An open phase is another exception that will produce ground current. This will create an imbalance and cause zero sequence current to flow in a grounded system. The magnitude of these ground currents will be dependent on the loading or power flows in the system. It might be possible to only detect the open phase after the system loading has increased enough to produce sufficient ground current. For that reason, it may be preferable to detect an open phase with negative sequence overcurrent ,which also has load depedancy issues, or with using a ratio of positive sequence current to negative sequence currents, which has load independence.
Here is an example of an ungrounded system (neutral lacking a hold on ground) separating for a SLG fault. During a SLG fault on an ungrounded system, the ground point shifts from the neutral to the the point of the faulted phase's phasor. If you look at the diagram below, no current (I1,I2,I0) can flow for the fault since the zero sequence network provides no return path. The voltages on the ungrounded system ,however, will change as the result of the fault and this can be seen by transferring the sequence network voltages at H ,in the diagram below, from the sequence domain to the phasor domain. The voltages below at point H are V(positive) = E1G, V(negative) = 0, and V(zero) = -E1G. If these voltages are transferred from the sequence domain to the phase domain, the ground has shifted to the faulted phase and the line-to-neutral voltage on the other phases has increased to the line-to-line voltages and the angle between the two line-to-ground phasors has reduced from 60 to 30 degrees . No negative sequence voltage developed to change the line-to-line voltages ,which are unaffected by zero sequence, and the change was due entirely to the neutral shifting from ground due to the introduction of zero sequence voltage.
Another important item to keep in mind is the sequence networks for the different types of transformers. During unbalanced faults, a transformer can source, pass, or block zero sequence currents depending on how the transformers are grounded and connected. A delta on a transformer will never be able to pass zero sequence current due to it being connected line to line but is necessary on a wye-grounded-delta transformer to make the wye a ground source. The ground currents that flow up the grounded wye circulate on the delta side bookending the zero sequence current and making the wye side into a ground source. From a protection point of view, the delta on a delta-wye-grounded transformer also provides the benefit of isolating each side's ground currents. Neither side can pass zero sequence currents through the transformer so the ground protection on each side can be coordinated independently. A wye-ground-wye-ground transformer will only pass zero sequence currents but can't act as a ground source (yeah, it looks kind of weird to have ground-wye's on both sides but no ground source). A delta-delta transformer cannot source or pass zero sequence currents. Here is a table for the sequence networks for all the two and three winding transformers.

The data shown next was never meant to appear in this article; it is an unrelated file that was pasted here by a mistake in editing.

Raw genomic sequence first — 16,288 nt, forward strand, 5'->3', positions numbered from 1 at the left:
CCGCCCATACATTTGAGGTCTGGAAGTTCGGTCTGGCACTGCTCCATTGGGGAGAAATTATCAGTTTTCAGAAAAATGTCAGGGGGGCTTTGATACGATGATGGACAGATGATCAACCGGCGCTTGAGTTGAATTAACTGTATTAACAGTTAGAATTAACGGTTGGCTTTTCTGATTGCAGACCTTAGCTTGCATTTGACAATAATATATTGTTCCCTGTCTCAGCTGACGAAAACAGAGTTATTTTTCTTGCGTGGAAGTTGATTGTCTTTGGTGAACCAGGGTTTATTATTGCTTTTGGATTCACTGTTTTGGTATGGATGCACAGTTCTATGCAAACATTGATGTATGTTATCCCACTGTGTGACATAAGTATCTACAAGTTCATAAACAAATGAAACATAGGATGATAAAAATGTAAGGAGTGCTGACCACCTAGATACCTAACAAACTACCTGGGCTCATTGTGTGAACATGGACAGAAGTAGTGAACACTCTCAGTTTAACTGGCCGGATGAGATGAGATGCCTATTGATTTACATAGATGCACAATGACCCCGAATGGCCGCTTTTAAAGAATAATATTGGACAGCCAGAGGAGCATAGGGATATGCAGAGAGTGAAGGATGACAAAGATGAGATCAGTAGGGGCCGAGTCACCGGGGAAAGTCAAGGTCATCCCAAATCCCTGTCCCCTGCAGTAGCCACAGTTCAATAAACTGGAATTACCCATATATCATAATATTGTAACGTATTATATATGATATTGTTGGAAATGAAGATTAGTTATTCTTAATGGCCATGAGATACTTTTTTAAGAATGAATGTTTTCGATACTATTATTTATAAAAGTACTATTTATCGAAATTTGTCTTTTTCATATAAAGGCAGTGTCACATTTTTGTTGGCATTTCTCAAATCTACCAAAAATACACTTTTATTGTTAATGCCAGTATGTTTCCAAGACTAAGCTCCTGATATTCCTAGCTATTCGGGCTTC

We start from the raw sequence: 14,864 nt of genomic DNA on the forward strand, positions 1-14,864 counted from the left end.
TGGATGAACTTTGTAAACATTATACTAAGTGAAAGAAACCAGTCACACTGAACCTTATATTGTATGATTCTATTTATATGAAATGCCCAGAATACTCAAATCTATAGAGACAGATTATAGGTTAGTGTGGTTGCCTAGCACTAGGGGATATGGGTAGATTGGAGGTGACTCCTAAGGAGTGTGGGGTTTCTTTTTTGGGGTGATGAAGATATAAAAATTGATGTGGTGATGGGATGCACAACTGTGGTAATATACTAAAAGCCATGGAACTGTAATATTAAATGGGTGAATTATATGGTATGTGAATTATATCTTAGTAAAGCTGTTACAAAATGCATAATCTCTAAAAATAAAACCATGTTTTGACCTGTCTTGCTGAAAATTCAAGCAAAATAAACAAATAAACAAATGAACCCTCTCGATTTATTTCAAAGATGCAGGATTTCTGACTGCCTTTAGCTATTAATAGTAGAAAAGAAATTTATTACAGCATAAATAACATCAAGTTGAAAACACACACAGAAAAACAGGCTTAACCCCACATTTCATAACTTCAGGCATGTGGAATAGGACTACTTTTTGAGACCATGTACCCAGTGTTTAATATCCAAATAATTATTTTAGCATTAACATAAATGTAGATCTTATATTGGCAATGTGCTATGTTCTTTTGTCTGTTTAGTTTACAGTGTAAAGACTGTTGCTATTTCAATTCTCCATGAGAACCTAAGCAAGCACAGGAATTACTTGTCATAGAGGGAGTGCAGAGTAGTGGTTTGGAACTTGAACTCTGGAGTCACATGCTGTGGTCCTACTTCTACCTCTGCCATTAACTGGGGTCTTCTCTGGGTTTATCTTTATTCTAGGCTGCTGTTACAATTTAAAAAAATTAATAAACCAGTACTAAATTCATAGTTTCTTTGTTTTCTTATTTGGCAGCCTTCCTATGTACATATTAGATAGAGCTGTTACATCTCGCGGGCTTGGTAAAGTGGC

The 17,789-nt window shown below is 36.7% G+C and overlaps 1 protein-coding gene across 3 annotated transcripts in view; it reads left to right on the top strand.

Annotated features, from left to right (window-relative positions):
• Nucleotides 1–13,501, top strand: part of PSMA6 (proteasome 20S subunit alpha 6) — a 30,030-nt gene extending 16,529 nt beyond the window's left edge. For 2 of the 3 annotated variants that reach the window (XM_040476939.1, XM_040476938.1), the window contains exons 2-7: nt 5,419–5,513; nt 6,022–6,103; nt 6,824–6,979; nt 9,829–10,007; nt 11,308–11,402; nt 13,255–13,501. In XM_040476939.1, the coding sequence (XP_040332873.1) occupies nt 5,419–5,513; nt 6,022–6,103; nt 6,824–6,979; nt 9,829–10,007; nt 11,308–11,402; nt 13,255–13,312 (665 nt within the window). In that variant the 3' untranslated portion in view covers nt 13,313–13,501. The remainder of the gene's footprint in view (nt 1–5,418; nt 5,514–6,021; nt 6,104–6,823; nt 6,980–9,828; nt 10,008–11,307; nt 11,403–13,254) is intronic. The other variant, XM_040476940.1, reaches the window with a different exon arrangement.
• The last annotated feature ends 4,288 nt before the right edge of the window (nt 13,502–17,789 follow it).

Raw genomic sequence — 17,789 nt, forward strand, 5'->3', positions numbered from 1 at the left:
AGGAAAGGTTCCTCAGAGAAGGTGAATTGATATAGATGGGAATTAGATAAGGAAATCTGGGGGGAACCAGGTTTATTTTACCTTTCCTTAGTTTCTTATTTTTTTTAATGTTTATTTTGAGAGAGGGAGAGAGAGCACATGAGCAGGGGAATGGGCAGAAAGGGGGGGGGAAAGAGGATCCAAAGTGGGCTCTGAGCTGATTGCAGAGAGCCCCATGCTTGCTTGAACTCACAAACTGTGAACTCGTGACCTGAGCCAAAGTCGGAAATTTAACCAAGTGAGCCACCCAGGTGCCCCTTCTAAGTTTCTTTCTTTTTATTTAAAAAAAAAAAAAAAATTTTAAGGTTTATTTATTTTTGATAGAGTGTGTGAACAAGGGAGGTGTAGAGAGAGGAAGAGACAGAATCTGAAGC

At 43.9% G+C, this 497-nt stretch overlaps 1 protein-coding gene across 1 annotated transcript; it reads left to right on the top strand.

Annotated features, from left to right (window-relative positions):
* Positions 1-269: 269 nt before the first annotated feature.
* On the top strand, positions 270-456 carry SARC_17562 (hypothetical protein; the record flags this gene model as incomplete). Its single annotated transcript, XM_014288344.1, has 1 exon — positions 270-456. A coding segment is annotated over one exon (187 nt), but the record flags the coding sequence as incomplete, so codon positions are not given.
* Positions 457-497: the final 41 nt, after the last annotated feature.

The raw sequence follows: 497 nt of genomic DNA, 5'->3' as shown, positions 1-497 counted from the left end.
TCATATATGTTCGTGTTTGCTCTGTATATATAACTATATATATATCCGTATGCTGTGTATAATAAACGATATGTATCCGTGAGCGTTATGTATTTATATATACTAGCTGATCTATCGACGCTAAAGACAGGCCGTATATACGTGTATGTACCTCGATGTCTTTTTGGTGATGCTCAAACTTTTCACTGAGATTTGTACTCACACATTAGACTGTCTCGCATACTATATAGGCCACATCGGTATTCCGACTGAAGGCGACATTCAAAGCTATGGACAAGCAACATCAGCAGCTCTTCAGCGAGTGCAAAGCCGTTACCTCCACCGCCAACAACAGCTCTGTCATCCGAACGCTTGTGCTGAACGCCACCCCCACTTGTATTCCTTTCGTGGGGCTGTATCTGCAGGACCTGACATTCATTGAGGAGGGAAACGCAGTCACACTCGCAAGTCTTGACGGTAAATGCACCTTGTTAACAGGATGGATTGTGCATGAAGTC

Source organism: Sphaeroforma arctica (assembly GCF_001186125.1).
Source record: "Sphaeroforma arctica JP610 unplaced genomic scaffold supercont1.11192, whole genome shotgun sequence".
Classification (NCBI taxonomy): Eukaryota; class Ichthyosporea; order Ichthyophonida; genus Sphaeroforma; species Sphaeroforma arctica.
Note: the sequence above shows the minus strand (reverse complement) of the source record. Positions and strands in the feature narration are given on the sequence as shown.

Another reason for having a delta is that odd triplen harmonics on the system will behave like zero sequence currents and having something like a delta-wye-ground transformer nearby can provide a path for them to flow so that they don't cause problems on the system. Odd triplen harmonics can be generated by non-linear loads like VFDs, lighting ballast, and transformer excitation current. The delta also can be used in line-to-line connected loads to trap the odd triplen harmonics in the delta.
- FREE Power Quality Teaching Toy by Alex McEachern of Power Standards Lab- I couldn't recommend this more. It beats playing with your calculator to try to get a rough idea of how the sequence and phase domains relate to each other.
- Symmetrical Components for Power Systems Engineering, J.L. Blackburn
- Protective Relaying: Principles and Applications J.L. Blackburn
- Power Systems Analysis, J.J. Grainger, W.D. Stevenson, McGraw-Hill, © 1994
- ABB's Electrical T&D Ref - Red Book - this is the old Westinghouse T&D book that is being reprinted by ABB. This is a neat book if you are interested in how things used to be done.
- Sequence Network Connections for Faults
- Presentation to IAS "Power System Calculations - Part 2" by Kurt Ederhoff
- SEL "Tutorial on Symmetrical Components Part 1" by Ariana Amberg and Alex Rangel
- SEL "Tutorial on Symmetrical Components Part 2" by Ariana Amberg and Alex Rangel